(International Herald Tribune) The soaring dome, its vast glass cupola glowing with rich color, could be any great European cathedral. And so, in a way, it is: a temple dedicated to the art and pleasure of shopping.
For the French department store Galeries Lafayette, this great upturned bowl of glass merits the much-used title “iconic.” For it has been a symbol of Art Nouveau architecture and of a new age of pleasure purchasing for 100 years.
To celebrate the dome’s centenary, the flagship store on Boulevard Haussmann in Paris has unveiled a 21st-century façade: a luminous cocoon of lighting using the dome as its matrix. The eerie effect of this “Chrysalide” treatment, created by the illumination architect Yann Kersalé, links the interior and its focus on the dome, with shimmering points of light on the shop front exterior.
While that concept projects the store forward to the future, the architect Rem Koolhaas and his OMA research studio, AMO, used the store’s extensive archives to tell the dome’s history. The exhibition displays items by date around a circular, dome-like installation. To learn more about the past, visitors can sit under what look like old fashioned hair salon dryers, where videos are installed.
Other areas have an eye-popping mix of carpet patterns, all taken from past examples in the store, a lineup of newspapers with the original Galeries Lafayette advertising and a wall of framed famous faces, as if in a bar. They refer to innovative collaborations between the store and creative fashion figures like Sonia Rykiel, who was embraced in 1962 before she had even started her own label; or Coco Chanel in whose perfume business the store invested 40 percent.
“It’s about the rigidity of brands and the fluidity of stores,” Mr. Koolhaas said as he toured the exhibition. He was referring to the current situation where the inventive spirit of department stores can be throttled by the big brands, who create spaces devoted to their own visions and designs.
For Galeries Lafayette “100 years under the dome 1912-2012” (through Jan. 26) is also a family affair. The group, which includes other store chains like Monoprix or BHV, had retail sales of €5.6 million, or $7.3 million, in 2011. But its heritage goes back to the two cousins from Alsace, in eastern France, who founded a dry goods store on Rue Lafayette in 1893 and went on to build the monumental store where the Belle Epoque architect Ferdinand Chanut created a circular conception of shopping space.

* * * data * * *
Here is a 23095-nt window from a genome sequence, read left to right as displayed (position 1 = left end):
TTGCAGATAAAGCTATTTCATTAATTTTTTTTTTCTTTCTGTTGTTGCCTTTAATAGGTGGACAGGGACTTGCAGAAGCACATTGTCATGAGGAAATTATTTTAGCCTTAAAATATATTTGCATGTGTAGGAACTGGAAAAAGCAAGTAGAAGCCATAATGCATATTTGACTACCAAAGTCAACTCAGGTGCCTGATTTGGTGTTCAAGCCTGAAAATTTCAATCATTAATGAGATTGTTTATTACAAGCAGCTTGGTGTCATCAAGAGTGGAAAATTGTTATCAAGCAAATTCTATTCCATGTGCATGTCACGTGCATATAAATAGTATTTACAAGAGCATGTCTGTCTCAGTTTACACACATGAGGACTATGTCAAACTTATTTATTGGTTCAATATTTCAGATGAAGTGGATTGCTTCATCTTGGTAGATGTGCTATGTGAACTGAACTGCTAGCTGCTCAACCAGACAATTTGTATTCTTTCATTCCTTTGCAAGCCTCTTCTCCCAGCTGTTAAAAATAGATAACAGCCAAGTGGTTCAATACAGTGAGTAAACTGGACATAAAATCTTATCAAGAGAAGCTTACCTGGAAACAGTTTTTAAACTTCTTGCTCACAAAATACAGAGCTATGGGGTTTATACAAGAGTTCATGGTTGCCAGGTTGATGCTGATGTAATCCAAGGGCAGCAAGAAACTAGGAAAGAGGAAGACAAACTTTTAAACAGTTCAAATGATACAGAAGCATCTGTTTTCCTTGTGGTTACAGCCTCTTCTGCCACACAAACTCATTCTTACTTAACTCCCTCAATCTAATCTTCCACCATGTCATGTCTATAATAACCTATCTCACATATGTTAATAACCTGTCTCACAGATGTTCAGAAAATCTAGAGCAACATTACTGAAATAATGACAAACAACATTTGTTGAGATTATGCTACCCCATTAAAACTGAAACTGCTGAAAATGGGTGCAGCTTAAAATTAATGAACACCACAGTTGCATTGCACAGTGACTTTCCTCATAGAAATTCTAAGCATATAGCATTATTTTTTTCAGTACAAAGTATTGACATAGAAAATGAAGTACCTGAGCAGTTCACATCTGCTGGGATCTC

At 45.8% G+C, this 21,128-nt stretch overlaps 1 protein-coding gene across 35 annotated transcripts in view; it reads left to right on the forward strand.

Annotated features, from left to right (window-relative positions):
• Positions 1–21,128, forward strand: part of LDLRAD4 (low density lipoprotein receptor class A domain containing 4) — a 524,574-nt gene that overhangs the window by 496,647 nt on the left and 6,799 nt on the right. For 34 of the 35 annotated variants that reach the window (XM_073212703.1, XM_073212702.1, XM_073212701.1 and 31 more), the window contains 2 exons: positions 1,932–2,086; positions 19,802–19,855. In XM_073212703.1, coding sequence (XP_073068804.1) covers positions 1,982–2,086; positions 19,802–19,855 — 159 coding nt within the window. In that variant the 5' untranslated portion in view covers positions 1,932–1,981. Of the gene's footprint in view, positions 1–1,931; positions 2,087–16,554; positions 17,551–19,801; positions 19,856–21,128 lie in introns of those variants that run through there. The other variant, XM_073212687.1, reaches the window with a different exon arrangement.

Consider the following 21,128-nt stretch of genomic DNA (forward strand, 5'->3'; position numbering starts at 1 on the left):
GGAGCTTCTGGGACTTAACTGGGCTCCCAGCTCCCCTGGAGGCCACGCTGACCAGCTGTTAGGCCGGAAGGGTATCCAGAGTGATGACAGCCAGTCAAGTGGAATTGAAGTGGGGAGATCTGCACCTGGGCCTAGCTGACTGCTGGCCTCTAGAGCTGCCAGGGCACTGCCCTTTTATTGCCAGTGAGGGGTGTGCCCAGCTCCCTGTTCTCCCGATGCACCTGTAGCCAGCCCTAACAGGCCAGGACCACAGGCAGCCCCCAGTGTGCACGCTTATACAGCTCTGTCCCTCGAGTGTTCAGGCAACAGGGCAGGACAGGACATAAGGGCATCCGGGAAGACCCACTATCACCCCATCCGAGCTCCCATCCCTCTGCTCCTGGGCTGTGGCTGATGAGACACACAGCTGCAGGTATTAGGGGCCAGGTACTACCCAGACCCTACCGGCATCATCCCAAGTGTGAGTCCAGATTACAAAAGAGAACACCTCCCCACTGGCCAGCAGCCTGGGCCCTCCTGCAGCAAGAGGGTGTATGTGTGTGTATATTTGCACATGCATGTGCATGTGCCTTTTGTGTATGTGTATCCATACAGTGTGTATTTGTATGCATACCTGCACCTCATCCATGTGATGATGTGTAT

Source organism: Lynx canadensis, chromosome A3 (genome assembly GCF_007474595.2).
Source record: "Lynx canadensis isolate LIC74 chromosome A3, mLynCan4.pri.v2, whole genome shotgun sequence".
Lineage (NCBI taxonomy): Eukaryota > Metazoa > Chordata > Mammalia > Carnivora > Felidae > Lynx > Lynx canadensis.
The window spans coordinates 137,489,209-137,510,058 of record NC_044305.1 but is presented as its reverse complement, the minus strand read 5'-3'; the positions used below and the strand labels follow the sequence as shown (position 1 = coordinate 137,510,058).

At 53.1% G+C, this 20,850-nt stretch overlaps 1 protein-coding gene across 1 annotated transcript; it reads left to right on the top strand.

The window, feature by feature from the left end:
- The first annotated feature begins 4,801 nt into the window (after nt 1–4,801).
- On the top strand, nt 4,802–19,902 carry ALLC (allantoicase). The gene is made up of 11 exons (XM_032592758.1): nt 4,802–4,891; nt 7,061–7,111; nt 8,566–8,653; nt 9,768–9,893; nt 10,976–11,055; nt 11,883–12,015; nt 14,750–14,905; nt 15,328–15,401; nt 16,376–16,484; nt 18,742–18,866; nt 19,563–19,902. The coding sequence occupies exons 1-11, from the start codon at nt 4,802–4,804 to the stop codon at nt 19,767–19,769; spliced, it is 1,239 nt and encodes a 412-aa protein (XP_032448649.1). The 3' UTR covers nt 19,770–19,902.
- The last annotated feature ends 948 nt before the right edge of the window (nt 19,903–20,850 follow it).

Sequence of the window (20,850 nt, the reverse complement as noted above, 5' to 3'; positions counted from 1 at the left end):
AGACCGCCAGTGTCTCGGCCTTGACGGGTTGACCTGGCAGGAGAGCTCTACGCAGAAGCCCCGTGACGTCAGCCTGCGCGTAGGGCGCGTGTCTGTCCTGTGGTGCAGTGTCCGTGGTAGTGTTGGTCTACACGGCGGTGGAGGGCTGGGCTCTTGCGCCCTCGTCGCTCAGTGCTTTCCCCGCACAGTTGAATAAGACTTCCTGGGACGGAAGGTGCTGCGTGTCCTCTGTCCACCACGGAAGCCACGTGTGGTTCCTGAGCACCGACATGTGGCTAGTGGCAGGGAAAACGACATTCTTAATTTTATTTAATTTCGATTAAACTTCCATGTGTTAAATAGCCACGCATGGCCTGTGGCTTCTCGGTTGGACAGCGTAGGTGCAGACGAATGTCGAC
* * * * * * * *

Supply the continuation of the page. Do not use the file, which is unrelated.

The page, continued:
“People see big stores as dinosaurs, but our story is all about permanent re-invention and if the ‘grand magasins’ are still here, it is because of our incessant interest in looking for partners, finding new things and persuading great artists to work with us,” said Philippe Houzée, chairman of the store’s executive board. His son Guillaume, director of sponsorship, worked with the store’s archivist and with Mr. Koolhaas’s team on the exhibition.
Watching shoppers — predominantly foreign tourists and many of them from China — stand on the edge of the atrium looking up at the glowing stained-glass of master craftsman Jacques Gruber and the iron maker Louis Majorelle, is to see the panoply of shopping history.
Galeries Lafayette was built on the great upheaval of social and structural change in Paris at the beginning of the 20th century. The new buildings altered the landscape of the city, but they were also nests for a fledgling generation of independent women who found work in the stores, while their wealthier sisters used the shopping space as a hub of relaxation and entertainment.
The sheer scale of the project is visible in the photographs on one wall of the modest exhibition. Even in grainy black and white images, there is a nobility to the pictures of the circular construction site slowly filled up by the metallic ring, resting on 10 columns built from the newly invented reinforced concrete. Then comes the industrial sheet glass, the theatrical balconies and monumental staircase.
The store’s archivist, Florence Brachet Champsaur, said that Galeries Lafayette always had been ahead of the curve. She points to the store’s use of the drawings of Georges Lepape, the illustrator for the fashionable couturier Paul Poiret; and the hiring in 1953 of the artist and photographer Peter Knapp as the store’s artistic director.
At the opening of this exhibition, Mr. Knapp leafed through the advertising pages of images he had overseen and said that the rigorous minimalism of his Swiss origins had enabled him to streamline the style of Galeries Lafayette.
A photograph of the duchess of Windsor with Princess Ghislaine de Polignac, as the store’s first creative director, showed another example of the store’s forward-looking approach.
Maria Finders, the consultant on the AMO project, said the exhibition was built on a timeline because it was important to show what Galeries Lafayette achieved in relation to other stores, which also had cupolas or art installations, like its rival next door Printemps.
“We asked, ‘When did art come into this?’ and then found that we were asking the same questions in 2012 as people asked in 1852,” she said.
Ms. Finders wanted to bring “creative minds” back into the store — as well as letting people understand the dramatic intervention of the war years and other historic events. Facsimiles of papers and magazines left casually on tables encourage people to relive past experiences.
But most visitors, having viewed the small and rather too didactic exhibition, will walk out to the edge of the store’s magic circle and do what visitors, whether from down the street or from the Far East, have done for a 100 years: gaze up at the cupola in wonder and amazement at the beauty of human artistry and the skill of human endeavor.